Jack was born in Shropshire, England on February 5, 1879. He came to Canada in April, 1906 and met and fell in love with his wife. She was born in Montgomershire, Wales and also immigrated to Canada in 1906. Jack passed away in 1962 and his wife in 1965. Their only son took over this land.

Born in January 1913, C.S. received all of his school in the area. Fond of sports, he was active in hockey, curling and baseball. He farmed his parents land until he sold same in the Spring of 1969 when his nephew took it over.

A few years later, C.S’s nephew’s Grandson took over the land and I believe he still owns it today.

After a day of wood ticks, this stop was a blessing. The ride in was easy and the grass all around the house was cut. It was a nice change for the day. The dreary, cloudless, grey sky we had shot all day wrapped up with this beautiful sunset. This house had been on my to-do list for a long time and I’m happy that I finally got to it.


While we were wrapping things up last weekend, Christian remembered a house close by with these old cars so we headed over there.


I haven’t started looking for a story on this place but I thought I’d share on shot I took.

This old farm was like a dream. Easy access and the yard was cut so no more tall grass and ticks. I loved how you could see the horizon through the windows.


My exploring partner hadn’t been to this house before and since he is kind enough to revisit houses he’s been to so that I can see him, its only fair that I return the favour.

I also think that this house will be one of the houses that I keep an eye on over the years because it really is a beauty. l would love to get inside of this house to see what it looked like but you just can not. You may recall that this is the house that had the kitchen chair hanging from the ceiling that I photographed in that top floor window on the left side. Trying to find a way inside is impossible.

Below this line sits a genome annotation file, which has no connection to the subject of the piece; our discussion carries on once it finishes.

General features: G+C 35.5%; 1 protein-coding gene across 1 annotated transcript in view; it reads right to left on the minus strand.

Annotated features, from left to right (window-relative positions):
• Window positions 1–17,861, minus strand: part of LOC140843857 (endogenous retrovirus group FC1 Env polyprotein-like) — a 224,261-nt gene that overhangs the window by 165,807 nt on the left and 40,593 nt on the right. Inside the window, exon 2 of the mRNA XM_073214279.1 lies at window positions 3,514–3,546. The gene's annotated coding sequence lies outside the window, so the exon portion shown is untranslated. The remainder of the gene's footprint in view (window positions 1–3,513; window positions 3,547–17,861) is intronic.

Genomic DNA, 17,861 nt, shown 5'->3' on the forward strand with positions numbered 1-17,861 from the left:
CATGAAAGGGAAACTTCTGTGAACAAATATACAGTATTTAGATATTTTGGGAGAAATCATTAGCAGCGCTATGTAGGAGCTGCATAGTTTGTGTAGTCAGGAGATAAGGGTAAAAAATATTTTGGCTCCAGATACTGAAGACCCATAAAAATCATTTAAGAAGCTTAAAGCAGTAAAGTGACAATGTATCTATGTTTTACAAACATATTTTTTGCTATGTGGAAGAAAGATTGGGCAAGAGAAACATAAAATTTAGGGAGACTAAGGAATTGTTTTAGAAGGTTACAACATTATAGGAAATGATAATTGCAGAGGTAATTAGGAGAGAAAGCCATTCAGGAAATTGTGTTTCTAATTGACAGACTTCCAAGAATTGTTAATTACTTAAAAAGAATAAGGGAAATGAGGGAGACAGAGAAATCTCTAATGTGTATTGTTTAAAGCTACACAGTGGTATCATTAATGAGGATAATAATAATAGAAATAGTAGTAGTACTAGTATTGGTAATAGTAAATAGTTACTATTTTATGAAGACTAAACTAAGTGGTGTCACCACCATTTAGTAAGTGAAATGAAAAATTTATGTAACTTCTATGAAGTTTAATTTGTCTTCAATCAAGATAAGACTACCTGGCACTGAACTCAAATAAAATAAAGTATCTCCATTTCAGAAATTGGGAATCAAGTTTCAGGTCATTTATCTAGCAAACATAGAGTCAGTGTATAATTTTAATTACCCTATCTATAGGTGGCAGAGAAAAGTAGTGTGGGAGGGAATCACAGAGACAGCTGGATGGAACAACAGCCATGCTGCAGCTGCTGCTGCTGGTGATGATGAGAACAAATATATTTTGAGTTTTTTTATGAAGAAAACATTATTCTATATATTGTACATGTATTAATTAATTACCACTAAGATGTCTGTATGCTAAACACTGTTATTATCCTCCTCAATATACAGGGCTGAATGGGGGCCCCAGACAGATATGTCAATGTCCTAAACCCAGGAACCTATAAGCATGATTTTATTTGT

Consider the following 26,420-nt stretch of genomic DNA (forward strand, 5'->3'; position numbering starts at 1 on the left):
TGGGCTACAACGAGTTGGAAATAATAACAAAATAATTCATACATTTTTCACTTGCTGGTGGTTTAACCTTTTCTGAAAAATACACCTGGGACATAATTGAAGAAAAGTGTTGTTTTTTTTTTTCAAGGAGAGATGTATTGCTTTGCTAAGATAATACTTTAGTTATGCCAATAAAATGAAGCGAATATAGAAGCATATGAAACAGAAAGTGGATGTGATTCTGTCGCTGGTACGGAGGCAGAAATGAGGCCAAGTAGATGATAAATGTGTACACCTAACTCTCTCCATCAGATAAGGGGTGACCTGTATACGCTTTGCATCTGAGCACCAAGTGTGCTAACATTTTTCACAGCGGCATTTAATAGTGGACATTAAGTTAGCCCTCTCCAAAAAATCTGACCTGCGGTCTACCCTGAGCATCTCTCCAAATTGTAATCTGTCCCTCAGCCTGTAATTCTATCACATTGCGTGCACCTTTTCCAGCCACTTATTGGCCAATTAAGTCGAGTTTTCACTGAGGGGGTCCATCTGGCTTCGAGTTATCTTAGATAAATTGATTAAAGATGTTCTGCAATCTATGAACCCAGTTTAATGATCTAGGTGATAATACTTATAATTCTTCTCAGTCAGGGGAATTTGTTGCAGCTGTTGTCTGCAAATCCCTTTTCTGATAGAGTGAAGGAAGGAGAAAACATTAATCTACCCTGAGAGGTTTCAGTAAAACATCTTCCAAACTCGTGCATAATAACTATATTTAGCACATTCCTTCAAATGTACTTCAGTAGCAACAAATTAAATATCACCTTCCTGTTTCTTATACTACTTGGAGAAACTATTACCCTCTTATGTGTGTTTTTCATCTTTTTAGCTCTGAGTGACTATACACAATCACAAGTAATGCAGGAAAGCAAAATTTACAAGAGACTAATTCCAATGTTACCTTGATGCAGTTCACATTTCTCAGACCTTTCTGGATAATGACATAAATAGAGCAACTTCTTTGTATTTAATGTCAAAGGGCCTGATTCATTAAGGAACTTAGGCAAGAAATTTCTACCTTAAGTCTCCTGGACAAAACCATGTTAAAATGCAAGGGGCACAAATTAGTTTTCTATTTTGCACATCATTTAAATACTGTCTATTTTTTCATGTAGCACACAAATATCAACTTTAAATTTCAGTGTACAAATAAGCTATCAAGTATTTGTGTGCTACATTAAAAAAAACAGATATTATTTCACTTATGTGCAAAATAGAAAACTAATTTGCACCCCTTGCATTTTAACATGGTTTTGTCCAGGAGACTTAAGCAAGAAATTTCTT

This is taken from the window underneath the chair window and its no better at any other entrance we can get to. I can say that some of the furniture that you can see inside was high end for its time. I think it would be safe to assume that their might be some nice antiques inside this place.

Not much has changed since I was last here back during Covid times when my husband would come out with me because my entire family was sick of the lock down. I think our son even came with us on this trip and that rarely happens anymore.

I will be back to visit this old house in a few more years to see how it is holding up. Right now she still appears to be pretty stable. They sure don’t build things like they used to.


On a recent trip to Winnipeg, I requested we make a little detour to check out a church in a small town and found these two cars.

Shooting from the road on a rainy day, I took these two photos with my iPhone. I wasn’t happy about the background but I still like the way they turned out.


Located just off the road heading into Deloraine, MB, I have passed this barn many times over the years while going to hockey.